Razer’s $999 Blade Stealth is basically a MacBook Air made for gamers

Razer’s $999 Blade Stealth is basically a MacBook Air made for gamers

Razer has become much more than a gaming peripheral company. Its recent Blade line of laptops have been the subject of a fair amount of critical acclaim, and the latest entry – the Blade Stealth – is going to make a lot of gaming dreams come true.

Unveiled at CES, the 12.5-inch laptop weighs 2.75 pounds, starts at $999, and purports to handle all your gaming needs. Well, kind of; you’ll need the additional Razer Core graphics dock (currently unpriced), which can power virtually any desktop-class video card through the Stealth’s Thunderbolt 3 port (a higher-end version of USB-C).

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That might seem like something of a cheat, and Razer isn’t the first to try this, but it’s by far the most sensible implementation for adding upgradeable external graphics to a laptop I’ve seen yet.

Alienware’s laptops are still much bulkier than what we’ve come to expect from mainstream laptops, while MSI’s solution is less elegant. Both require you to restart your computer to use the desktop card too.

Razer Blade Stealth-4
The Blade Stealth is a fair bit lighter and smaller than my Surface Book.

Meanwhile, the single Thunderbolt 3 connector is able to power the graphics card, gigabit Ethernet and four standard USB 3.0 ports. It’s dead-simple to replace the graphics card too; just turn and pull a handle on the back of the device to slide it out.

The back of the Razer Core graphics dock
The back of the Razer Core graphics dock.

But even if you don’t need the gaming dock – which can be used on any device with a Thunderbolt 3 port, by the way – Razer presents a seriously compelling device.

The base $999 price configuration gets you a 2560 x 1440 touchscreen, 8 GB of RAM, 128 GB of PCIe storage and a Skylake Core i7 powered by Intel’s HD 520 graphics. It’s quite possibly the only time I’ve seen an ultrabook with base specs I’d be happy with, comparing more than favorably with anything else on the market right now.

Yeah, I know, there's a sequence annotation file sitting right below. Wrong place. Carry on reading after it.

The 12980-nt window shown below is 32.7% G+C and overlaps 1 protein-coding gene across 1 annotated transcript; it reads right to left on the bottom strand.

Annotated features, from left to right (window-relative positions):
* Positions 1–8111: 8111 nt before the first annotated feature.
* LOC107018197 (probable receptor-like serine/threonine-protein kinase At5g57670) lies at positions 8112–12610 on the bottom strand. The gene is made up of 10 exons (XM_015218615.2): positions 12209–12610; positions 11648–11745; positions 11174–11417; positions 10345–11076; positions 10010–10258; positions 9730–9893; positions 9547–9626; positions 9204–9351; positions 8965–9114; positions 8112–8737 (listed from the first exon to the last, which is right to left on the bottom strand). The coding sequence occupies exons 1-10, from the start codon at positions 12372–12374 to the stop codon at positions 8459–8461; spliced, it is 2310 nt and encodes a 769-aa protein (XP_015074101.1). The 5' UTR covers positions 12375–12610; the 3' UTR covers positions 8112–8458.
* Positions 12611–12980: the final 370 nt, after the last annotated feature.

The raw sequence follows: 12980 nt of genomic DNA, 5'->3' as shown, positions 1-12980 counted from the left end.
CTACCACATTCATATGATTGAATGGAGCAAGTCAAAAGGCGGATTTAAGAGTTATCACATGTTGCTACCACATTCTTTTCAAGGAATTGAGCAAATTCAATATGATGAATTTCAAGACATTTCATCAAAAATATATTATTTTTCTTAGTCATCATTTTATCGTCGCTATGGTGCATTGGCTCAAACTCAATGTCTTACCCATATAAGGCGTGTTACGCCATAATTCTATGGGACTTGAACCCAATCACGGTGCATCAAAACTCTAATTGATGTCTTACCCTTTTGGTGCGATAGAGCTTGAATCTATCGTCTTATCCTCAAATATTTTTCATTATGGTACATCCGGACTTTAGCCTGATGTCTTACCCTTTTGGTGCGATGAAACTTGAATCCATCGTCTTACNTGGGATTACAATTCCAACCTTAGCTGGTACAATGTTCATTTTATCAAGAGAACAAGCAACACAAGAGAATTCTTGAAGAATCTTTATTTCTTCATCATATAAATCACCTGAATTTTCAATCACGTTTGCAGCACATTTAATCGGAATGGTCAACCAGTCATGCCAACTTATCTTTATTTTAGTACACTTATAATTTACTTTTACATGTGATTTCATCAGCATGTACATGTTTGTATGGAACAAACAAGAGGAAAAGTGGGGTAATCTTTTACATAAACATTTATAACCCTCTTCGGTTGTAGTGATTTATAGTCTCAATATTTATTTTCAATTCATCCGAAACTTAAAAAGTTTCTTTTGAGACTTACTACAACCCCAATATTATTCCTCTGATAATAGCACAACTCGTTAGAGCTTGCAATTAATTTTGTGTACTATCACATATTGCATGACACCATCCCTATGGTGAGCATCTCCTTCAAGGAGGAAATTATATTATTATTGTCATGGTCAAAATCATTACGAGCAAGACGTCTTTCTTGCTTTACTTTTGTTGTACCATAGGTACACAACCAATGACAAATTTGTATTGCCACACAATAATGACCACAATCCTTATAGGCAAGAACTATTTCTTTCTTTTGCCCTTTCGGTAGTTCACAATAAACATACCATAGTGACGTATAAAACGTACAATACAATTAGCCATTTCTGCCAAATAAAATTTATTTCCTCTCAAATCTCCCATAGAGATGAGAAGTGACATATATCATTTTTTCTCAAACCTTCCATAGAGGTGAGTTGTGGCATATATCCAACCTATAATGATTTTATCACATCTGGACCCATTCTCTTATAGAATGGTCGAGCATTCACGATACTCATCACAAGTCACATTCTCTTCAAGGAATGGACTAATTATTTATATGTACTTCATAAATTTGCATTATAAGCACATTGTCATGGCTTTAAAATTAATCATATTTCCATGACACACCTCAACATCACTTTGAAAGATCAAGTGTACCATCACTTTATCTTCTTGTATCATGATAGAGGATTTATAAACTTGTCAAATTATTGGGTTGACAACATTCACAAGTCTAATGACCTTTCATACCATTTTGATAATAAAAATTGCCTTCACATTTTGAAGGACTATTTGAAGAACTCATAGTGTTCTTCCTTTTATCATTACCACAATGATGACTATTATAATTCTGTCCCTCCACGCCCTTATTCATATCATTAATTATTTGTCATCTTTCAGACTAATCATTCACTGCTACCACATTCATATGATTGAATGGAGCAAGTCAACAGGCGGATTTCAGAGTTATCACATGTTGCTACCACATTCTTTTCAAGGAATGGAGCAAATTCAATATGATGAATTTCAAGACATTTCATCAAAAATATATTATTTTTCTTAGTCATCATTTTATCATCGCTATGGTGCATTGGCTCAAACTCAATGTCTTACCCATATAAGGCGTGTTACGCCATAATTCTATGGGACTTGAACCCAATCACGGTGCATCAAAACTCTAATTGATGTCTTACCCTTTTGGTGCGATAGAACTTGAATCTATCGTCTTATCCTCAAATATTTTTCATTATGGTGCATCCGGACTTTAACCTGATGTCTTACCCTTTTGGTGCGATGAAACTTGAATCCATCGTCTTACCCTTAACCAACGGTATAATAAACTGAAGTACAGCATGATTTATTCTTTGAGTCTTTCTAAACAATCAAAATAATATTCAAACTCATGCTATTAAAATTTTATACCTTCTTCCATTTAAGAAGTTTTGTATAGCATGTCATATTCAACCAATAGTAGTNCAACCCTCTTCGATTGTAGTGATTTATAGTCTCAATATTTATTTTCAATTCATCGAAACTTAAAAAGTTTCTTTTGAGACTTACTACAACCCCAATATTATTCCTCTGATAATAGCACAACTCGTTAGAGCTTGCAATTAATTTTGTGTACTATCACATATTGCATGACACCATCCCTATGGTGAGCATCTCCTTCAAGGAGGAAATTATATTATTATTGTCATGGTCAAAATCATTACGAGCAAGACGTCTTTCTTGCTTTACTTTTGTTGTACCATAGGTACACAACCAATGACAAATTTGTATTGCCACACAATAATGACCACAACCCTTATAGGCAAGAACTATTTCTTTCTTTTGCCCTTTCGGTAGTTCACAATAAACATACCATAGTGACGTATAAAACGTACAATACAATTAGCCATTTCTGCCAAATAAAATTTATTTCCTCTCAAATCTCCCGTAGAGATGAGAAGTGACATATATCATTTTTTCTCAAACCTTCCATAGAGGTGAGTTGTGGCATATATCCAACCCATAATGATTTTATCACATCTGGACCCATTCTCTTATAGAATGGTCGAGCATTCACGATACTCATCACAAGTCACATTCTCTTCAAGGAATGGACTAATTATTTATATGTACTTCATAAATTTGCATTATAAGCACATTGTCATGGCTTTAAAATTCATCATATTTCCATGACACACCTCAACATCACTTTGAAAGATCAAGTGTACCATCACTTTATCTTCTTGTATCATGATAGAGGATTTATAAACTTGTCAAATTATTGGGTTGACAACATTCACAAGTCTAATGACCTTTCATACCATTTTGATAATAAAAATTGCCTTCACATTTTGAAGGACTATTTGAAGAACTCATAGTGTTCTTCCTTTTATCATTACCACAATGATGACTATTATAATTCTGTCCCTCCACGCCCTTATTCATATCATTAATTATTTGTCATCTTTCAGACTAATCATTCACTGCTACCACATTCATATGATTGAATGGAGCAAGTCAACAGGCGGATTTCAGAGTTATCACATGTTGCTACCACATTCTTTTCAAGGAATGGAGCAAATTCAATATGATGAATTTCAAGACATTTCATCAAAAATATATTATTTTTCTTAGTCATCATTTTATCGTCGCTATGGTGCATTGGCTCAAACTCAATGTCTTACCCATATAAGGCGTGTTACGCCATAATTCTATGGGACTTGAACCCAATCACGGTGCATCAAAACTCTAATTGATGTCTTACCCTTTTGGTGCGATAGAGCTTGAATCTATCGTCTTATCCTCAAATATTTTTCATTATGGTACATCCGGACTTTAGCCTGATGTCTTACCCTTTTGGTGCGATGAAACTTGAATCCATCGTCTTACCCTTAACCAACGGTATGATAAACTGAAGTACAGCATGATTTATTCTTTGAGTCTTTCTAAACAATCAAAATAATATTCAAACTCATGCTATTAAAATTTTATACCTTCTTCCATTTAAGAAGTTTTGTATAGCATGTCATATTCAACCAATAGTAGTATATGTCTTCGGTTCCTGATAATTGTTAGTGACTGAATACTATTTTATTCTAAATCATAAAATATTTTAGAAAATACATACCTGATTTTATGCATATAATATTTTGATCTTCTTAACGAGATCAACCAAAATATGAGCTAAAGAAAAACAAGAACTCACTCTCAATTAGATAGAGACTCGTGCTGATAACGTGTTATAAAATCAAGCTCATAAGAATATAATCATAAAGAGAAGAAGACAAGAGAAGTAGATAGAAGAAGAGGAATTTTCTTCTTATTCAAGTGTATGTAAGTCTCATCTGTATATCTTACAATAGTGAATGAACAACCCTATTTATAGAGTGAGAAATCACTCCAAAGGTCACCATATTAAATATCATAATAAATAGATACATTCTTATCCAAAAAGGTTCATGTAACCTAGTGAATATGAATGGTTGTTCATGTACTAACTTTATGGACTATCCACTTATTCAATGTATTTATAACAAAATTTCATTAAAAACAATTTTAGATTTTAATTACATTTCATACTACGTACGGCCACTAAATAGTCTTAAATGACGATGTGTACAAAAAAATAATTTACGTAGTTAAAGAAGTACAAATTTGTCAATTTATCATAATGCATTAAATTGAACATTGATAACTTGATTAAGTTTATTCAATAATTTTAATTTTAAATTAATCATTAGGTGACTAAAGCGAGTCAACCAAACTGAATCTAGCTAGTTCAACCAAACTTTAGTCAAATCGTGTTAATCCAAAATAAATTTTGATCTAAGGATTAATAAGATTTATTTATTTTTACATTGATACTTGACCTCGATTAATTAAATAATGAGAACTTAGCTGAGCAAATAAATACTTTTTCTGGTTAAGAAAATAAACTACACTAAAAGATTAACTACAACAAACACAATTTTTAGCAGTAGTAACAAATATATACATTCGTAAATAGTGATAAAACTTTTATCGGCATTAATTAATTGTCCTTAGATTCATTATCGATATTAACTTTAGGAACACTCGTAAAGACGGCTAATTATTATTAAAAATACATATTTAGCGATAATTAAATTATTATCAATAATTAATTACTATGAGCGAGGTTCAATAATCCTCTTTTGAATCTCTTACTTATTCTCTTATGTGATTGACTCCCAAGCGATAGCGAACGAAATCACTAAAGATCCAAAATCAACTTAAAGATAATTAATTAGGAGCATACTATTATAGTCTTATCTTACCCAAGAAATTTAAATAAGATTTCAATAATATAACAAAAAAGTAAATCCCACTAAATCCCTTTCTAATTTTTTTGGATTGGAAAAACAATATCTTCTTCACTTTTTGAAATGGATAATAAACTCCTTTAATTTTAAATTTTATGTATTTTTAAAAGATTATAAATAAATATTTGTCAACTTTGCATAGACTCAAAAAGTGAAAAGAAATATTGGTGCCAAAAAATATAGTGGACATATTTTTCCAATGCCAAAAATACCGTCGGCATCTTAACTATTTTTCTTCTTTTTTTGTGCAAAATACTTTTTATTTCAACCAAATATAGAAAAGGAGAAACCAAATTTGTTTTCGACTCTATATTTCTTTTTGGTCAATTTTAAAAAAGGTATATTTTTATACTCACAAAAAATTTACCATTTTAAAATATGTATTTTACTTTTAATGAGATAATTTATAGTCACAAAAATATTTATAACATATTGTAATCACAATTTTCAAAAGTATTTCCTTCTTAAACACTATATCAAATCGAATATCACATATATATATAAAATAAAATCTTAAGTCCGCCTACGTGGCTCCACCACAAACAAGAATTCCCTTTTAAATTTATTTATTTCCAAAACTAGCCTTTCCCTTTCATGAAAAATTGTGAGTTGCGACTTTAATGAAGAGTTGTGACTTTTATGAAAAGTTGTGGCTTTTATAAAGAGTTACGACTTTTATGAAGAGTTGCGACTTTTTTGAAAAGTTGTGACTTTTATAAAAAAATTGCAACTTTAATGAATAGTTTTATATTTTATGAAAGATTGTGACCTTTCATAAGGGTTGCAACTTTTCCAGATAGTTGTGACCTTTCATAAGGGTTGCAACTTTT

Razer is also claiming eight hours of battery life on this configuration, which is less than many ultrabooks, but reasonable if it pans out in the real world.

Razer's Chroma lighting tech lets all of the keys light up individually
Razer’s Chroma lighting tech lets all of the keys light up any color individually, and react to a variety of actions.

But shell out some more, and you can get a 4K screen with 100 percent of the Adobe RGB color gamut and 512 GB of storage ($1,600 for the top config). The only real qualms are that it can’t currently be configured with 16 GB of RAM, and the 4K screen will reduce battery life to six hours.

Razer hasn’t cut any corners on the build either. It has a sleek, all metal construction with a soft, matte black finish. If Razer’s logo weren’t so gamer-gaudy, I’d say the Stealth is more understated than the 13-inch Macbook Air it’s competing against.

The keyboard certainly isn’t understated though, as it can light up virtually any color and react to your typing and gaming actions. It’s a pleasure to type on too, if a little shallow on travel, and the trackpad felt both smooth and accurate. Meanwhile, both screen options looks great, especially the 4K model, although the bezels are a bit larger than I prefer.

We’ll need more time with the device for final conclusions, but at first glance, I can’t help but be enamored; other than battery life, it’s spec for spec more powerful and more affordable than the equivalent MacBook Air. It’s hard to imagine Razer doesn’t have a winner on its hands.

➀ Razer Blade Stealth

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